[et_pb_column type=”4_4″][et_pb_text admin_label=”Text”]The 2019 Crossfit Games Open has come to a close, which means everyone is feeling either or all of the following:
Feeling any one of these is good because they can lead to growth in the coming year. Take some time this week to chill out and recover, physically and mentally, and really reflect on how your performances have left you feeling. If you can’t assess what you’re feeling it’s hard to grow from them and map out why you feel that way and then decide the changes you need to make in your training or overall lifestyle.
When it comes to creating change, we always need to set goals. There’s countless research and support that mini-goals that lead up to an accomplishment are much more successful than setting that one big accomplishment as your only set goal. But in order to set those mini-goals along the way we need to decide what our one big final goal is. All of this can be in the context of Crossfit or it can be applied to any area within your life.
So, think about your goal right now. What do you want to achieve? After assessing this year’s Open performance, or in the context of your job, or your family, or your lifestyle…where do you want to see yourself next year?
Cool, hopefully you thought up something good! But your work isn’t done yet, there is only one way that you will ever have a chance of accomplishing that…it isn’t a new workout program, it isn’t a nutrition coach, it isn’t a 7-day cleanse, it isn’t a 5-days-per-week squat program, and it isn’t a new degree…it is something so simple yet so powerful that only you will ever truly know and is the only thing that will make you feel those feelings listed at the start.
It’s your why.
Ultimately, your why should be about the person you want to be when your goal is accomplished. Deep down, what is it that motivates you, what keeps you feeling inspired, what would disappoint you, who is the person at the finish line of that goal (it’s you, but what version of you??).
Now we get to the backwards part. Phrase your goal like this, “When I _______, then I’ll be _______”. The first blank is for your goal, when you accomplish whatever your set goal is to accomplish. The second blank is for your “why”, what is it that you are hoping to feel or to be when that goal is accomplished.
- When I place top 500 in the world in next year’s Open, then I’ll be fit.
- When I lose 20lbs, then I’ll be happy.
- When I get a bar muscle up, then I’ll be strong.
- When I get abs, then I’ll be a top-level athlete.
- When I get stronger, then I’ll enjoy my workouts more.
When we phrase these statements backwards, it gets interesting.
- When I’m fit, I’ll be top 500 in the world.
- When I’m happy, I’ll lose 20lbs.
- When I’m strong, I’ll get a bar muscle up.
- When I’m a top-level athlete, I’ll have abs.
- When I enjoy my workouts more, I’ll get stronger.
Some of these kind of fit and make sense, others make us stop and think for a minute. Is it the action/accomplishment that will bring us what we are hoping, or do we need to find that feeling or become that person, in order to accomplish what we want??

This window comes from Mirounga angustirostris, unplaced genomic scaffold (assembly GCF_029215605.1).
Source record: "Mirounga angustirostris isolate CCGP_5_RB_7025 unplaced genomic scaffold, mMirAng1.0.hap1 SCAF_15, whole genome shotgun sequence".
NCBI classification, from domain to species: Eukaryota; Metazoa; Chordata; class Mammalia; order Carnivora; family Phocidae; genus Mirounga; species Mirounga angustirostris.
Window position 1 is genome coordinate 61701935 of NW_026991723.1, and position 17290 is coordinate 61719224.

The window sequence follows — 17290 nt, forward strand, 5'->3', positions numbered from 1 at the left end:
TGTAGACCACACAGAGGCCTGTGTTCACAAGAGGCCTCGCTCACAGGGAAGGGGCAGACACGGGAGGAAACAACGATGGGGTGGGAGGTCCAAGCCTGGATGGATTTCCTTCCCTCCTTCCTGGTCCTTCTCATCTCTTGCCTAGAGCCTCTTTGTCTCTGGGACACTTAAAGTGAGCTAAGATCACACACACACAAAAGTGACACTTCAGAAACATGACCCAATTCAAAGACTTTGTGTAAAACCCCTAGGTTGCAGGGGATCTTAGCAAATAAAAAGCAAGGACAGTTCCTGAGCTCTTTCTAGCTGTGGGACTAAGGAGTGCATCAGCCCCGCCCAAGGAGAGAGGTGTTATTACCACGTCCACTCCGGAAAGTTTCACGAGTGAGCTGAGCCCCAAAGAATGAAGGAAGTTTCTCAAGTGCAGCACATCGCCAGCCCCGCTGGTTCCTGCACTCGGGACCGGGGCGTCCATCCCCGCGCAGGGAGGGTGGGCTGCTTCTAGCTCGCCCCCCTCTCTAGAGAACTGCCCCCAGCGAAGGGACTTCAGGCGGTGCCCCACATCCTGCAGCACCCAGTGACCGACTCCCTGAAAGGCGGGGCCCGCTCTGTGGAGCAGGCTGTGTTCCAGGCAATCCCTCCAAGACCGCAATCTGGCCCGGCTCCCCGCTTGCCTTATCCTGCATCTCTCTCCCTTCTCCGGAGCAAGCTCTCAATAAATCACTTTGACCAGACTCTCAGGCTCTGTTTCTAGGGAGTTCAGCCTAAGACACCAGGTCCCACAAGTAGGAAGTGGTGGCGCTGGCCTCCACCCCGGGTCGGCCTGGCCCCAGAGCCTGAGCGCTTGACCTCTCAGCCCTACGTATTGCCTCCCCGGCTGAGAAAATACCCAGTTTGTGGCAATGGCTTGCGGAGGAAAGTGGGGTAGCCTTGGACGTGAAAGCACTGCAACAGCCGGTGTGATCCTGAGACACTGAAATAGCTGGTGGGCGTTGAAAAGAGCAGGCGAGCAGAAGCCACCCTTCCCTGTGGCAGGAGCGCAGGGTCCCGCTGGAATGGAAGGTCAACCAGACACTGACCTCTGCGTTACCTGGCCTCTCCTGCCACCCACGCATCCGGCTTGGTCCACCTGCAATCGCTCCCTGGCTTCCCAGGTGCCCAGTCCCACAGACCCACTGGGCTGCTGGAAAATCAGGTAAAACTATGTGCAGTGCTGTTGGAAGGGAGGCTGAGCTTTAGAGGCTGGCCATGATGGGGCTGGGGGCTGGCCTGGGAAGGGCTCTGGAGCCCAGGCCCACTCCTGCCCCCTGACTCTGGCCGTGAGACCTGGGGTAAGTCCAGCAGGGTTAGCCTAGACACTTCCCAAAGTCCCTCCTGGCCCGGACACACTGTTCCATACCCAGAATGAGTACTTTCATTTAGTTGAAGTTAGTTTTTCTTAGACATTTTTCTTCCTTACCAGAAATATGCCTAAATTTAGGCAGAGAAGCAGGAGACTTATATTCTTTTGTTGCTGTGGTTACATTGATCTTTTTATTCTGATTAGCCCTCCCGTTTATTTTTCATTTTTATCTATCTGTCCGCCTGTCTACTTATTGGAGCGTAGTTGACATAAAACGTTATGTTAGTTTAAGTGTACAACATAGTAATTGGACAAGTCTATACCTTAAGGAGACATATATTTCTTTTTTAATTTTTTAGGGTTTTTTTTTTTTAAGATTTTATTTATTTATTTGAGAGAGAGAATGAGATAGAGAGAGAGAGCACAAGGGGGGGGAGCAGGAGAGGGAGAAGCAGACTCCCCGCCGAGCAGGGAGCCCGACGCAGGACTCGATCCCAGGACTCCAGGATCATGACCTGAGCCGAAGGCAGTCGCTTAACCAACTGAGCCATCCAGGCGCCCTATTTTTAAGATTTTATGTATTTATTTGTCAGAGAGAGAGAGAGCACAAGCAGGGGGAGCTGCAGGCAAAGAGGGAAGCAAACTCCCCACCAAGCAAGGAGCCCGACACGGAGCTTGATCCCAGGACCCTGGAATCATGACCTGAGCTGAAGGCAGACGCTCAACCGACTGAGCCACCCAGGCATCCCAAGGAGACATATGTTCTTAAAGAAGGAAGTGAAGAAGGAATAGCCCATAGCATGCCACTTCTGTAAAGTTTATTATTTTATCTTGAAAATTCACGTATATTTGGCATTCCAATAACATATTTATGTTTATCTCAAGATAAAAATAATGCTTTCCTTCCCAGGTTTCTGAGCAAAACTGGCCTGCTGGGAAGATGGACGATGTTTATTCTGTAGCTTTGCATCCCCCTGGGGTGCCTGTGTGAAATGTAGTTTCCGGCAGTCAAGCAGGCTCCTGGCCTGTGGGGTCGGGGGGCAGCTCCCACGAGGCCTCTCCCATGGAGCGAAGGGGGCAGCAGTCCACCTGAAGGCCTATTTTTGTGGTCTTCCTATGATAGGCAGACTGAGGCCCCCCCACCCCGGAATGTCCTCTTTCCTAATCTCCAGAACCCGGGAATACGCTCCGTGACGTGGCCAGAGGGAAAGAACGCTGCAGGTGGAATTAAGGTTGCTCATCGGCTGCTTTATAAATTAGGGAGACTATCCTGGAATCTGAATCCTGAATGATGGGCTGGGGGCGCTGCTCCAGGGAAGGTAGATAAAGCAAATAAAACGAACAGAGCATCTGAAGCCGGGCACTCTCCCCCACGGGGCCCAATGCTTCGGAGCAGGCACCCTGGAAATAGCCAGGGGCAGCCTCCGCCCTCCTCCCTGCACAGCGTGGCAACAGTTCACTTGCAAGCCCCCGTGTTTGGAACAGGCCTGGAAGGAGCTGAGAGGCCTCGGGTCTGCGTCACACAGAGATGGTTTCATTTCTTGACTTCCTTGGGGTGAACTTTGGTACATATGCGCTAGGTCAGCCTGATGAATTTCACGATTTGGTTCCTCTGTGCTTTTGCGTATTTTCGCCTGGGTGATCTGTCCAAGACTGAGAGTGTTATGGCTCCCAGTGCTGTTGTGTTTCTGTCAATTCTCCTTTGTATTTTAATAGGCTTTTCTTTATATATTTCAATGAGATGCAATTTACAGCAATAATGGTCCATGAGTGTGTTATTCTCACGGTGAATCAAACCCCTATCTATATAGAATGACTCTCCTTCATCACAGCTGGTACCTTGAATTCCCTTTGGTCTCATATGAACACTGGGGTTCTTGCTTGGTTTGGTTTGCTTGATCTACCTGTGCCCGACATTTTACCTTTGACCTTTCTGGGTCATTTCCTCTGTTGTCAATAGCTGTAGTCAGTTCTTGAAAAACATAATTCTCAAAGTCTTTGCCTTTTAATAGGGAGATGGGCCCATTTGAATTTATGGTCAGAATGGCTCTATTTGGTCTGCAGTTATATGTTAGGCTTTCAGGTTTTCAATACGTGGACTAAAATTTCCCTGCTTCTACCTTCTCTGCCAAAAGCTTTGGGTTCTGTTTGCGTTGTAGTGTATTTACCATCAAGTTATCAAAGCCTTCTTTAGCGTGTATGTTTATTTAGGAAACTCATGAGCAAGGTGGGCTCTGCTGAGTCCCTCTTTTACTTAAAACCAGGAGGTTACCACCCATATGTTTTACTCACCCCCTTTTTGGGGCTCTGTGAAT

If you just happen to place top 500 in the world does that mean you are fit? Or if you embrace to process of getting fitter will that place you top 500?
If you woke up 20lbs lighter tomorrow, does that mean you’ll be happy? Or will being happy and loving yourself right now help to be the stepping stones of what will create you into the person you want to be when you are 20lbs lighter.
Will getting the bar muscle up prove that you’re strong or do you first need to be strong in order to get that bar muscle up, which means you need to put in the work each day to get a little stronger week by week.
If I wake up with 6-pack abs tomorrow, will that qualify me for the Crossfit Games? Or maybe once I’m fit and strong enough to qualify my body composition will reflect that and I’ll see my abs. (or maybe I won’t because body composition doesn’t define fitness and that’s a lesson to be learned along the way).
And last example, hopefully you are picking up what I’m laying down here, is it needing to get stronger so that you enjoy your workouts more or do you need to find some ways to enjoy your workouts more and that is what will lead to you eventually getting stronger?
These reflections are important because they lead us to actually reevaluate our why along with our goals. We need to understand that we are fully in control of accomplishing what we want just as much as we are of being the person we want to be. Achieving goals is hardly about the trophy at the end of it all, it is about the person that is chiseled and built throughout the process that makes us feel successful and fulfilled. Those mini-goals that we set should be behavior-goals that pave the road towards making us into our “why”, rather than outcome-goals that seem like they should stack up to our final intention but don’t always correlate. See the chart for examples.
This can be a lot to reflect on and process so take the time to really think it through;
- decide on your goal
- state your “why”
- say it backwards
- figure out how to accomplish your “why” first
- realize you can attain any goal you set your heart on.